We came across an interesting piece on the relationship between the USD and commercial credit activity outside the U.S., as shown in the chart below. The implication, based on a quick and dirty visual analysis, is that if USD strengthening continues (the red line, which is plotted inversely), then foreign commercial paper (the blue line) is likely to contract. In other words, a dearer dollar could spell trouble for foreign economies, and that would have negative implications for economic activity, commodities, and risky assets abroad, all else equal.
This piece of evidence, combined with our strong dollar call yesterday, raises some fascinating possibilities. A rush to the USD was not on many strategists’ radar in 2009, or even to this point in 2010. Judging by markets’ performance today and yesterday, we could be seeing a significant break from those views. Then again, we might just be seeing the first notable stock market correction since last year; a USD squeeze might also be a short lived phenomenon.
We see too many moving parts to make a firm call either way. The markets continue to face the spectre of tightening federal purse strings and a ‘less easy’ Federal Reserve in 2010, and as of this week, they are now sitting in the middle of the open conflict that has broken out between the administration and the financial industry.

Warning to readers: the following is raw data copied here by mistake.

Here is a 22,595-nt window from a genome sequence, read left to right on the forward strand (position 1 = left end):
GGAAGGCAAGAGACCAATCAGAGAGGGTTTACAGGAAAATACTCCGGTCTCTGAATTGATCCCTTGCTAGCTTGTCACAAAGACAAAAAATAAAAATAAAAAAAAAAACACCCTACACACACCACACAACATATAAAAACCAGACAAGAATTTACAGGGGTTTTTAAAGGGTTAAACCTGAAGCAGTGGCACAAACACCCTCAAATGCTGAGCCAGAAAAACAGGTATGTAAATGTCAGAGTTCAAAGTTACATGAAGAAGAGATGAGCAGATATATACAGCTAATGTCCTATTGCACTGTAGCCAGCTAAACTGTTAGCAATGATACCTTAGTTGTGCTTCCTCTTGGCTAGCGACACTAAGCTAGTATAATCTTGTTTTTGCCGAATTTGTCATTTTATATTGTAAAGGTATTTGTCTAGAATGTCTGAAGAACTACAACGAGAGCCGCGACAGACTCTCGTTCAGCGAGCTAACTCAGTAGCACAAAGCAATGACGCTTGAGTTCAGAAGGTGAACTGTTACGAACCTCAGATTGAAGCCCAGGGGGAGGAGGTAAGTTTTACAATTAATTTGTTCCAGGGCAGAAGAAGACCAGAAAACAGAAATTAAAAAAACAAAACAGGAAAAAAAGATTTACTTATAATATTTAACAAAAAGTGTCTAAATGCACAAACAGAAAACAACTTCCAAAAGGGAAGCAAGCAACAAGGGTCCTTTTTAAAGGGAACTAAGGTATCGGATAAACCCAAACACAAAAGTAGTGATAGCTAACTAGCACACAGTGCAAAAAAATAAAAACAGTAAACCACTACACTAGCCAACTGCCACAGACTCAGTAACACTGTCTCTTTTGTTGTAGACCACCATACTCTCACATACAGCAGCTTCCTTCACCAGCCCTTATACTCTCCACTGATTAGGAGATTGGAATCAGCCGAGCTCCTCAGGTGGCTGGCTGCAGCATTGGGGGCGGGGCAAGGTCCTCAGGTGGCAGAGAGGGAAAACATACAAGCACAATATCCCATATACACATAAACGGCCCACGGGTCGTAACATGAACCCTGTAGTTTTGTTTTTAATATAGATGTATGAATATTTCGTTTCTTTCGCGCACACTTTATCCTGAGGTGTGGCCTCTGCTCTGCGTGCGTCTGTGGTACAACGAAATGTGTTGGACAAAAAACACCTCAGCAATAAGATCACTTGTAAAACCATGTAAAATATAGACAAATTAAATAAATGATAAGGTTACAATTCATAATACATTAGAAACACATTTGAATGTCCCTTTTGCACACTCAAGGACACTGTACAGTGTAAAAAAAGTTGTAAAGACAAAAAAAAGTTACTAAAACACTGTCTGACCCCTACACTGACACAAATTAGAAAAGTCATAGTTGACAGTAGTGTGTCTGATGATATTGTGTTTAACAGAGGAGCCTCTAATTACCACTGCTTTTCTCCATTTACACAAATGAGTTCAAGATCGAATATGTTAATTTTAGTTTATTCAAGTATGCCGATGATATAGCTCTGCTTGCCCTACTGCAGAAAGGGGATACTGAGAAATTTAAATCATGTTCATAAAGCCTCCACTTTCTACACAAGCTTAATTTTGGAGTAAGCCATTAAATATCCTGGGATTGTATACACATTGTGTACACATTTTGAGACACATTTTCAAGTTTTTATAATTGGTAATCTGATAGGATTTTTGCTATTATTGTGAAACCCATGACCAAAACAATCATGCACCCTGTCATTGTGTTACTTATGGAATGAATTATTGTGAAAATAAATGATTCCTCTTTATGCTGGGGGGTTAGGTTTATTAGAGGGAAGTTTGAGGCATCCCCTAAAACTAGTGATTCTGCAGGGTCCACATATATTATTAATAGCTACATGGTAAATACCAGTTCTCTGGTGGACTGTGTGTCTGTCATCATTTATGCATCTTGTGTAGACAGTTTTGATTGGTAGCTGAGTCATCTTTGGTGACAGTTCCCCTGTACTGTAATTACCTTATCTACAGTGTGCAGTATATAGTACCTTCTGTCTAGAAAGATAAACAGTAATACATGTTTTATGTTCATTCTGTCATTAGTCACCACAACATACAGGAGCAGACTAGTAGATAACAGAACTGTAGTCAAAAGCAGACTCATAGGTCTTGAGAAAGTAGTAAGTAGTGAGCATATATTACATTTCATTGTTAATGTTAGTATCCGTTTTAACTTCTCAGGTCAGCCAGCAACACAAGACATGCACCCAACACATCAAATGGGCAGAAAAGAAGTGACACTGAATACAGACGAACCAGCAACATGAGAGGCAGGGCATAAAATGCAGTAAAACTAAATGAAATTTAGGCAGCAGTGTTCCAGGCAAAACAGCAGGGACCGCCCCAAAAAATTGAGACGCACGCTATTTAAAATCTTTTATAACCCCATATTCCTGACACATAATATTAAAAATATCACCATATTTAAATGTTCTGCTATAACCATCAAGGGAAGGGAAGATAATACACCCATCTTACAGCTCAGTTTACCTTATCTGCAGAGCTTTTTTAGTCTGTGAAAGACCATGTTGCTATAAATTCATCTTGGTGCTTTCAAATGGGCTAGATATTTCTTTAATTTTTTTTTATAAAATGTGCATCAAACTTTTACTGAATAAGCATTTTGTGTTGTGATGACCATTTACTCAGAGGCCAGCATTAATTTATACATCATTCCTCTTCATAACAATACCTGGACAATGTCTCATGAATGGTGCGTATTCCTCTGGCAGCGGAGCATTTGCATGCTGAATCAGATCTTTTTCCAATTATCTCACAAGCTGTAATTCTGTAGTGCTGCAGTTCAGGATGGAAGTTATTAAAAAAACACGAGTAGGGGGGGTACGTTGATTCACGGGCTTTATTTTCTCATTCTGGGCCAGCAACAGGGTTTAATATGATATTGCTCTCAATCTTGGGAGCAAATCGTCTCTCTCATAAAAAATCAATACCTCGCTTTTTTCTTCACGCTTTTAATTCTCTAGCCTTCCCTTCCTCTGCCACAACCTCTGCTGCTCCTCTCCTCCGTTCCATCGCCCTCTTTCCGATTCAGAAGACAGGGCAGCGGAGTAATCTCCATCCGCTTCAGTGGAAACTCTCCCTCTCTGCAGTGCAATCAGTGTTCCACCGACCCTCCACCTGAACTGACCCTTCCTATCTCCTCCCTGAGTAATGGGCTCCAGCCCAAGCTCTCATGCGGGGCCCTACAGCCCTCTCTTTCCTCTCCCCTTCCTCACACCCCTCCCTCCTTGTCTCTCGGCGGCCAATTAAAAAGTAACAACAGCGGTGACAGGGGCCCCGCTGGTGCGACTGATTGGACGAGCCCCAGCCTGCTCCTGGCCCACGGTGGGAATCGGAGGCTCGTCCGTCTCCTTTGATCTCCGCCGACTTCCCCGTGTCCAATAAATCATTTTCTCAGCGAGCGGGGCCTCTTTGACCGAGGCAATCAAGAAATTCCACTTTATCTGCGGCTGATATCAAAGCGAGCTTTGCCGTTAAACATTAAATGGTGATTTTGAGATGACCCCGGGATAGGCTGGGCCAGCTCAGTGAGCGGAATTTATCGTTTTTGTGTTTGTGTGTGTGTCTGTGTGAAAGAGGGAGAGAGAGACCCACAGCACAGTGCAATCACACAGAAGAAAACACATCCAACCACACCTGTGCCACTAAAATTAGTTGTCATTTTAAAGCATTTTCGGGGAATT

We also see complexities in that battle that make it hard to come down on either side. We offered criticism of Obama’s initial remarks on the financial assets tax, though we later qualified it, and some of his remarks today were spot on. And while government policies and institutions certainly set up incentives to greed and stupidity, the actions embodying greed and stupidity (and the massive trading of rents that did little or nothing — arguably less – for economic welfare) were taken by individuals and organizations in the financial industry. And yet the overall tone of hawkishness from policymakers has negative implications for everyone, regardless of what street they make a living on.
There’s also a little noted irony in the apparent desire of some Democrats to constrain the size and activities of the financial sector. If Ajay Kapur’s research is on the mark, the sector is going to be shrinking in the years ahead regardless of regulatory changes, due to the shrinking ratio of middle aged adults. A more interesting thing to speculate on, given the continuing centrality of the USD in the global economy, is how well those faster growing regions of the world will cope with tigher global liquidity.
[UPDATE 1/21/2010 - In a CNBC interview moments ago, House Financial Services Commitee chairman Barney Frank put a far kinder and gentler spin on the recent presidential bluster, saying that a regulatory regime shift would have to be drawn out over several years and do a minimal amount of harm. This appears to have calmed frayed nerves in the market, and is a nifty scoop for Burnett and Cramer. Cramer's inferring that Paul Volcker (a man with a history of bull-in-a-china-shop approaches to policy) has the President's ear, while Frank comes down with the more nuanced regulatory views of Fed and Treasury, which could make for some political drama in the year ahead. It could even be a high stakes game of good cop, bad cop -- time will tell.]